The tubular tire is a thing of absolute beauty. It's as traditional and steeped in lore as the drop handlebar itself. It was the tubular tire that carried many of the sport's greatest PROs of yesterday to victory and it continues to be the choice of PROs today.
The PROs continue to use tubulars for both the ride and the security they offer. A puncture at speed becomes less of a hazard since the tire is glued to the rim. For those of us who are not part of the PRO Tour, tubulars work well as a race tire and are a special treat for all those hours of training. The feel and speed of a tubular becomes a boost on race day, providing a welcomed alternative to your training wheels.
The clincher tire has been revolutionized in the last 10 years and it rides wonderfully. But there's something magical about a tubular. I rock the tubulars in the warmer months; after the roads have been washed clean by the spring rains and most of winter's damage has been repaired. I have ridden tubs from the beginning of my love affair with the road and, over the years, I've developed a few tubular guidelines.
Never ride tubulars immediately following a rain - Following even a light rain, the small and sharp debris will be washed from their hiding places in the crags of the road and deposit themselves (usually sharp side up) on its surface. Riding tubulars immediately after a rain all but guarantees a flat. After a rain, opt for the clinchers and do your wallet a favor.
PRO shops will stretch their inventory - The pre-stretch helps with installation and the aging will give the tires a more supple ride. When in doubt, smell the tire. If the rubber remains pungent, wait to use. Do it right, do it like Julian. If your local shop does not partake in the stretch, purchase your tubulars in bulk (four at a time) in the off season and pre-stretch the tires on some old tubular rims away from direct sun and in the cool damp confines of your basement. (Store them right next to your finest wines and your award-winning truffles.) There is some debate over the aging of the tubulars: Julian favors the aging of the tire while Jobst Brandt says this is hogwash. I learned that the ride of the tire is more supple as it ages; however, there's a limit. Age the tire too much and you'll end up with a brittle hoop of garden hose.
Glue them properly - This is always a tough subject and there are many ways to stick a tire on a rim, like glue tape, 3M™ Fast Tack, and trim adhesive. I've always been of the mind to use genuine tubular glue and follow the gluing techniques I learned a long time ago. If you have any doubt in your ability or your knowledge, seek professional help. Screaming into turn four of your local crit is the wrong time to learn that your glue job was sub par. Take it to the local PRO shop and let them work their magic. The confidence you gain will be worth the $30-$45 bucks they charge you to glue some tires. And you won't have to worry about gluing yourself to your couch, your truing stand, or your rear wheel.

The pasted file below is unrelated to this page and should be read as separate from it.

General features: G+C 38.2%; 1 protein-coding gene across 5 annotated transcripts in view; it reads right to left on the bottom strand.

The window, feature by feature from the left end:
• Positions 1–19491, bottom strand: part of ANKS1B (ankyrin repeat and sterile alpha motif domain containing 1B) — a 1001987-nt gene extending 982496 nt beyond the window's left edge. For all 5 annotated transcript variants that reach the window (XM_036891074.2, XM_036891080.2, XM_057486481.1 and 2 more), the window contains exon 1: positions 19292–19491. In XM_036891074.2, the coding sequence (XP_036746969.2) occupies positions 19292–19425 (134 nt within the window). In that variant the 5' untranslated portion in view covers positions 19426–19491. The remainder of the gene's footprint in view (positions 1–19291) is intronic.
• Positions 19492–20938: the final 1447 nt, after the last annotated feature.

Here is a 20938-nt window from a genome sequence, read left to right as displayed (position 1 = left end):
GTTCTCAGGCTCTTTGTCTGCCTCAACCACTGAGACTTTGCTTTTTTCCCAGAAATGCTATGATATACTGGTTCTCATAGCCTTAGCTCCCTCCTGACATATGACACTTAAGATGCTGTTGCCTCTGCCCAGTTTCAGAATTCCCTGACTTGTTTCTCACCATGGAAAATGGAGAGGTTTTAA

Securing the valve - If you are riding a deep section wheel, make sure to test your valve extentions prior to gluing your tire. Discovering a leak at the valve after gluing will be a messy, time-consuming error, and one that can be easily avoided.
Carry a spare - Naturally, you're going to be one of a few cyclists, if not the only one, on a ride with a tubular so it's your responsibility to bring a spare. Again, if you're riding deep section wheels, attach a valve extender to your spare and roll up the spare tightly so that it doesn't monopolize the storage space in your jersey. Another option is the under seat tubular bag. "They're boxy, but they're good."
Brush and glue - Glass and debris on the road are your biggest hazards. Given that a flat with tubs is a high stakes repair, watch for glass and brush your tires after riding through broken glass because this will help remove the sharp pieces before they have a chance to burrow into the latex tube. Check your tires for cuts and holes and apply a touch of super glue to any breaks in the rubber. This will help keep debris from making its way into the tube via the existing holes.
Experiment with pressure - The tubular tire delivers the smoothest, dream-like ride, capable of riding at a lower pressure without risk of a pinch flat and they're comfy, even with 140 psi. However, the extent of a tubular's benefits are not properly realized without the correct pressure. Use a good pump with a good gauge and experiment with the pressure that gives you the best combination of comfort and performance.
Tubulars remain on the fringe of cycling, reserved for those who prefer the ride and performance, appreciate the history, or are willing endure the additional labor of love. Flatting a tubular is a pain in the ass for everyone involved, but with the tips above I've been able to manage the task. Thus far, this season, I've done my best to ride my Carbones as often as possible. I've flatted three times this season and the cost for replacing a tire is damn expensive, but the ride is amazing and there is no sound like that of a hard, out-of-the-saddle acceleration while riding atop a tubular tire.